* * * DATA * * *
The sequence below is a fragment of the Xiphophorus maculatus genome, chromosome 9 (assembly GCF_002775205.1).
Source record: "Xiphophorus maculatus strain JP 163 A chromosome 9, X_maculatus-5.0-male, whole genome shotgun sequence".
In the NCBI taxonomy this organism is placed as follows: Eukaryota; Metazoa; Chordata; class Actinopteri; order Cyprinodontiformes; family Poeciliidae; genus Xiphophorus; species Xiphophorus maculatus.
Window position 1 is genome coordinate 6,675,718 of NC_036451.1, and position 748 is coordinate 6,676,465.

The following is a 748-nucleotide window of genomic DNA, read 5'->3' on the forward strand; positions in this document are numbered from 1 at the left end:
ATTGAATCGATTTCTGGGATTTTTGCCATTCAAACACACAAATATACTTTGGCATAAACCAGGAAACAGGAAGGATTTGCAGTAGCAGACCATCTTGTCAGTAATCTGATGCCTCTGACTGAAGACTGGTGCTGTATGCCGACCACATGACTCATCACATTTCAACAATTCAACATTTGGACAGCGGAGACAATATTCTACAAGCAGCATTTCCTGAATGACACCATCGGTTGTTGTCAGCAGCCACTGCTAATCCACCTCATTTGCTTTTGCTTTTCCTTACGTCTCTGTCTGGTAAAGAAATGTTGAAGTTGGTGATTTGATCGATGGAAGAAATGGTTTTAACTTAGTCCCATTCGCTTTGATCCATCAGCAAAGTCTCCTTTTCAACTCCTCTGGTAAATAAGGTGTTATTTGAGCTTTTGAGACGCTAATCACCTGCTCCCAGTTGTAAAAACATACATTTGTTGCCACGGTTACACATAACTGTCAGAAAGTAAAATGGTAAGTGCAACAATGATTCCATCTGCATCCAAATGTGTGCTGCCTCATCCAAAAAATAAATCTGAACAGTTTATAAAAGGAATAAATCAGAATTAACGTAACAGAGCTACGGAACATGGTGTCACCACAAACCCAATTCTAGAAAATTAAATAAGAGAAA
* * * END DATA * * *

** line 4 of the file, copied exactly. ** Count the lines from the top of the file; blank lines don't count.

Window position 1 is genome coordinate 6,675,718 of NC_036451.1, and position 748 is coordinate 6,676,465.